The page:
Asymptotic completeness is a strong constraint on quantum field theories that rules out generalized free fields, which otherwise satisfy the Wightman axioms. If we were to take a limit of a list of continuous mass distributions $\rho_n(k^2)$ that approaches a distribution in some topological sense, however, is there anywhere an analysis of how the behavior of the $\rho_n(k^2)$ would approach the behavior of the free field?

The following statement seems too bald (from the review "Outline of axiomatic relativistic quantum field theory" by R F Streater, Rep. Prog. Phys. 38, 771-846 (1975)): "If the Källén-Lehmann weight function is continuous, there are no particles associated with the corresponding generalized free field; the interpretation in terms of unstable particles is not adequate". Surely as we take the support of a generalized Lorentz invariant free field to be arbitrarily small we could expect that the behavior, at least as characterized by the VEVs, which constitute complete knowledge of a Wightman field, would eventually be arbitrarily close to the behavior we would expect from a free field?

Classical thermodynamics has a complicated relationship with infinity, in that the analytic behavior of phase transitions does not emerge unless we take an infinite number of particles, but the behavior of very large numbers of particles nonetheless can approximate thermodynamic behavior rather well. By this elementary analogy, it seems premature to rule out generalized free fields.

It also seems telling, although weakly, that the Källén-Lehmann weight function of an interacting field is nontrivial in quasiparticle approaches.

Being able to derive an S-matrix requires that a theory must be asymptotically complete, however real measurements are always at finite time-like separation from state preparations, with the interaction presumably not adiabatically switched off at the times of the preparation and measurement, so that something less than analytically perfect asymptotic completeness ought to be adequate.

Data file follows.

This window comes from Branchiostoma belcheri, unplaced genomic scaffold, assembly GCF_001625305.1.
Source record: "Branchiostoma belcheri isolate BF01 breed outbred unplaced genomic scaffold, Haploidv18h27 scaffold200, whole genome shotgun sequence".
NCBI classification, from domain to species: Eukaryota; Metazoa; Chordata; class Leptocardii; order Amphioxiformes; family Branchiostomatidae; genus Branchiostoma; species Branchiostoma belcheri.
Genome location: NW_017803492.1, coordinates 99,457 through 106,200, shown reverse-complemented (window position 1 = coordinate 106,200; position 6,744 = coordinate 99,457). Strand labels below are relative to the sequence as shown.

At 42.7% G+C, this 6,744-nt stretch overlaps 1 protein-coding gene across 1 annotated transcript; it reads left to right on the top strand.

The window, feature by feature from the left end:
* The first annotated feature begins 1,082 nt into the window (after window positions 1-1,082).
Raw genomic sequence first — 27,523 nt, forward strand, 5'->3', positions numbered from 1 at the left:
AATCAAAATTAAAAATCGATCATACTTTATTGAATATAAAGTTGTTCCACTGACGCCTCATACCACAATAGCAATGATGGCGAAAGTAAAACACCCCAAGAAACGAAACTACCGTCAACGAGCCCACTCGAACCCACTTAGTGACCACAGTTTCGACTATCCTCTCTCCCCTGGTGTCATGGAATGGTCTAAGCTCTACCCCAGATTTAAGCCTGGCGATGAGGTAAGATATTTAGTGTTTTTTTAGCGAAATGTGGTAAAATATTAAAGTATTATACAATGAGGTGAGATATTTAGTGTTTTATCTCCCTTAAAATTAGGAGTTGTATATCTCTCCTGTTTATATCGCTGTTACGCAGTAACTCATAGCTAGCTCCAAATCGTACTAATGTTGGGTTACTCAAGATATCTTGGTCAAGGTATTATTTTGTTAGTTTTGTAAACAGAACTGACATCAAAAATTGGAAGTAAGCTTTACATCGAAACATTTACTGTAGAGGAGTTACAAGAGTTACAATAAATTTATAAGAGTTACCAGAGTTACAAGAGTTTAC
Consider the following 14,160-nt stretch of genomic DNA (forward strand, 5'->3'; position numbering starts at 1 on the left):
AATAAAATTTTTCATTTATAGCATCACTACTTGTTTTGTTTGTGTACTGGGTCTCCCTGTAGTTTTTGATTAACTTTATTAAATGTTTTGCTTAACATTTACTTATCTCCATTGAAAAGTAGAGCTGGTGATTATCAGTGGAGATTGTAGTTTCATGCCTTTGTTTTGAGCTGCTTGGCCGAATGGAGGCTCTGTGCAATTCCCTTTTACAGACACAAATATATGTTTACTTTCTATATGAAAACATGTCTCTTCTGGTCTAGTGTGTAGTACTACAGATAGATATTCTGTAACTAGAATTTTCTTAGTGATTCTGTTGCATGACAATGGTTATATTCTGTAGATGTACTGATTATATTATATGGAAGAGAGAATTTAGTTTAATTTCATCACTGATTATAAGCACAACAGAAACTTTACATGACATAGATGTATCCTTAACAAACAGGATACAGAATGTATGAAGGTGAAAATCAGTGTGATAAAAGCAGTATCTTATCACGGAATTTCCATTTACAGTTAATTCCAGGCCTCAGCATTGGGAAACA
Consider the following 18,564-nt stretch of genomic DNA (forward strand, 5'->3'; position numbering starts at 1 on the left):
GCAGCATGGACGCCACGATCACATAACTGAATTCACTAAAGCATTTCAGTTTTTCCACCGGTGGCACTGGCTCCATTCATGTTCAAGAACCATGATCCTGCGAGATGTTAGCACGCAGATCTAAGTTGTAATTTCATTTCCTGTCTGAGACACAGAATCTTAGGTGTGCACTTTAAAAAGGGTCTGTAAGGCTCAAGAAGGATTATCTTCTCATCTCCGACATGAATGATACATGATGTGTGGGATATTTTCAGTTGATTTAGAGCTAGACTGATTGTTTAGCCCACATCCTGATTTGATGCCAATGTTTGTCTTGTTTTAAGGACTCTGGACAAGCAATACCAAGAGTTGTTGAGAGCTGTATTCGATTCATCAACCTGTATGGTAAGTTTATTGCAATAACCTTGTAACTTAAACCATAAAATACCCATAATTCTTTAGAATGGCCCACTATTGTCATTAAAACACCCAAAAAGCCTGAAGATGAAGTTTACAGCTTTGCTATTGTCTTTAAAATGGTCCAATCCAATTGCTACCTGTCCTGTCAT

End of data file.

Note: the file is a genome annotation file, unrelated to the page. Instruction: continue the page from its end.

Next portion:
EDIT: To make this more concrete, the imaginary component of the mass $1$ propagator in real space at time-like separation is $I(t)=\frac{J_1(t)}{8\pi t}$. If we take a smooth unit weight mass distribution
$$w_\beta(m)=\frac{\exp(-\frac{\beta}{m}-\beta m)}{2m^2K_1(2\beta)}\ \mathrm{for}\ m>0,\ \mathrm{zero\ for}\ m\le 0,$$ for large $\beta$ this weight function is concentrated near $m=1$, with maximum value $\sqrt{\frac{\beta}{\pi}}$. For this weight function, the imaginary component of the propagator in real space at time-like separation is (using Gradshteyn&Ryzhik 6.635.3)
$$I_\beta(t)=\int\limits_0^\infty w_\beta(m)\frac{mJ_1(mt)}{8\pi t}\mathrm{d}m=
\frac{J_1\left(\sqrt{2\beta(\sqrt{\beta^2+t^2}-\beta)}\right)
K_1\left(\sqrt{2\beta(\sqrt{\beta^2+t^2}+\beta)}\right)}{8\pi tK_1(2\beta)}.$$
Asymptotically, this expression decreases faster than any polynomial for large $t$ (because the weight function is smooth), which is completely different from the asymptotic behavior of $I(t)$, $-\frac{\cos(t+\pi/4)}{4\sqrt{2\pi^3t^3}}$, however by choosing $\beta$ very large, we can ensure that $I_\beta(t)$ is close to $I(t)$ out to a large time-like separation that is approximately proportional to $\sqrt{\beta}$. Graphing $I(t)$ and $I_\beta(t)$ near $t=1000$, for example, and for $\beta=2^{20},2^{21},2^{22},2^{23},2^{24}$, we obtain
$I(t)$ and $I_\beta(t)$ are very closely in phase, as seen here, until $t$ is of the order of $\beta^{2/3}$ in wavelength units. We can take $\beta$ to be such that this approximation is very close out to billions of years (for which, taking an inverse mass of $10^{-15}m$, $\sqrt{\beta}\approx \frac{10^{25}m}{10^{-15}m}=10^{40}$), or to whatever distance is necessary not to be in conflict with experiment (perhaps more *or* less than $10^{40}$). This is of course quite finely tuned, however something on the order of the age of the universe would seem necessary for what is essentially a stability parameter, and the alternative is to take the remarkably idealized distribution-equivalent choice $\beta=\infty$ as usual. [I would like to be able to give the real component of the propagator at time-like and space-like separations for this weight function, however Gradshteyn&Ryzhik does not offer the necessary integrals, and nor does my version of Maple.]

EDIT(2): Turns out that by transforming Gradshteyn&Ryzhik 6.653.2 we obtain
$$R_\beta(r)\!=\!\int\limits_0^\infty\!\!w_\beta(m)\frac{mK_1(mr)}{4\pi^2 r}\mathrm{d}m=
\frac{K_1\left(\!\sqrt{2\beta(\beta-\sqrt{\beta^2-r^2})}\right)
K_1\left(\!\sqrt{2\beta(\beta+\sqrt{\beta^2-r^2})}\right)}{4\pi^2 rK_1(2\beta)},$$
which *is* real valued for $r>\beta$. As for $I_\beta(t)$, the approximation to the mass $1$ propagator at space-like separation $r$, $R(r)=\frac{K_1(r)}{4\pi^2 r}$, is close for $r$ less than approximately $\sqrt{\beta}$. For the real component at time-like separation, it is almost certain that one simply replaces the Bessel function $J_1(...)$ by $Y_1(...)$.

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